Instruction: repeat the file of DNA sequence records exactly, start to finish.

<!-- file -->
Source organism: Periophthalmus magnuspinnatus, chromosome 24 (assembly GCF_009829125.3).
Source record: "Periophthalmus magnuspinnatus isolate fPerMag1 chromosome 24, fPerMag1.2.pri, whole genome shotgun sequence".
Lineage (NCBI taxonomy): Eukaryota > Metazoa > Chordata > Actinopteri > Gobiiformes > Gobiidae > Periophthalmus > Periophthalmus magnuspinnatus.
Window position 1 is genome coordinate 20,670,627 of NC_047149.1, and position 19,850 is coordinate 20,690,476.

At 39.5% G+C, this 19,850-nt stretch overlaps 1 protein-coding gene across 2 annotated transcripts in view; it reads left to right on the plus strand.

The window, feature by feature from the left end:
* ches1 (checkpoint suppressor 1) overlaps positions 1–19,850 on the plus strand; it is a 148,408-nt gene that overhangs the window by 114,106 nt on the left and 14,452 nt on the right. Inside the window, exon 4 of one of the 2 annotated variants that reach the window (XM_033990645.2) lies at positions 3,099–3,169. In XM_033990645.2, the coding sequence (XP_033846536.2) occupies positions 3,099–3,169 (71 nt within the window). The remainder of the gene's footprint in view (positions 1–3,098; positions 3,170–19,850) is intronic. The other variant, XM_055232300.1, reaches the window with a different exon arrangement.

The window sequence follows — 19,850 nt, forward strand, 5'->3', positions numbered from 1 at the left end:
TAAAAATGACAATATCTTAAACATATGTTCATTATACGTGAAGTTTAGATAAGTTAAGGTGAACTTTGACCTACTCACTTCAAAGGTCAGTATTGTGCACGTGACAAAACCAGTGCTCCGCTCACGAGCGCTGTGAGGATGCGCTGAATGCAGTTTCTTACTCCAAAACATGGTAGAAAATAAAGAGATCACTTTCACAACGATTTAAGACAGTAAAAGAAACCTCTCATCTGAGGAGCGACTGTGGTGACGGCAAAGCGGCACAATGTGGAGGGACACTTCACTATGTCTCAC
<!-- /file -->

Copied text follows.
Source organism: Periophthalmus magnuspinnatus, chromosome 24 (assembly GCF_009829125.3).
Source record: "Periophthalmus magnuspinnatus isolate fPerMag1 chromosome 24, fPerMag1.2.pri, whole genome shotgun sequence".
Lineage (NCBI taxonomy): Eukaryota > Metazoa > Chordata > Actinopteri > Gobiiformes > Gobiidae > Periophthalmus > Periophthalmus magnuspinnatus.
Window position 1 is genome coordinate 20,670,627 of NC_047149.1, and position 19,850 is coordinate 20,690,476.

At 39.5% G+C, this 19,850-nt stretch overlaps 1 protein-coding gene across 2 annotated transcripts in view; it reads left to right on the plus strand.

The window, feature by feature from the left end:
* ches1 (checkpoint suppressor 1) overlaps positions 1–19,850 on the plus strand; it is a 148,408-nt gene that overhangs the window by 114,106 nt on the left and 14,452 nt on the right. Inside the window, exon 4 of one of the 2 annotated variants that reach the window (XM_033990645.2) lies at positions 3,099–3,169. In XM_033990645.2, the coding sequence (XP_033846536.2) occupies positions 3,099–3,169 (71 nt within the window). The remainder of the gene's footprint in view (positions 1–3,098; positions 3,170–19,850) is intronic. The other variant, XM_055232300.1, reaches the window with a different exon arrangement.

The window sequence follows — 19,850 nt, forward strand, 5'->3', positions numbered from 1 at the left end:
TAAAAATGACAATATCTTAAACATATGTTCATTATACGTGAAGTTTAGATAAGTTAAGGTGAACTTTGACCTACTCACTTCAAAGGTCAGTATTGTGCACGTGACAAAACCAGTGCTCCGCTCACGAGCGCTGTGAGGATGCGCTGAATGCAGTTTCTTACTCCAAAACATGGTAGAAAATAAAGAGATCACTTTCACAACGATTTAAGACAGTAAAAGAAACCTCTCATCTGAGGAGCGACTGTGGTGACGGCAAAGCGGCACAATGTGGAGGGACACTTCACTATGTCTCAC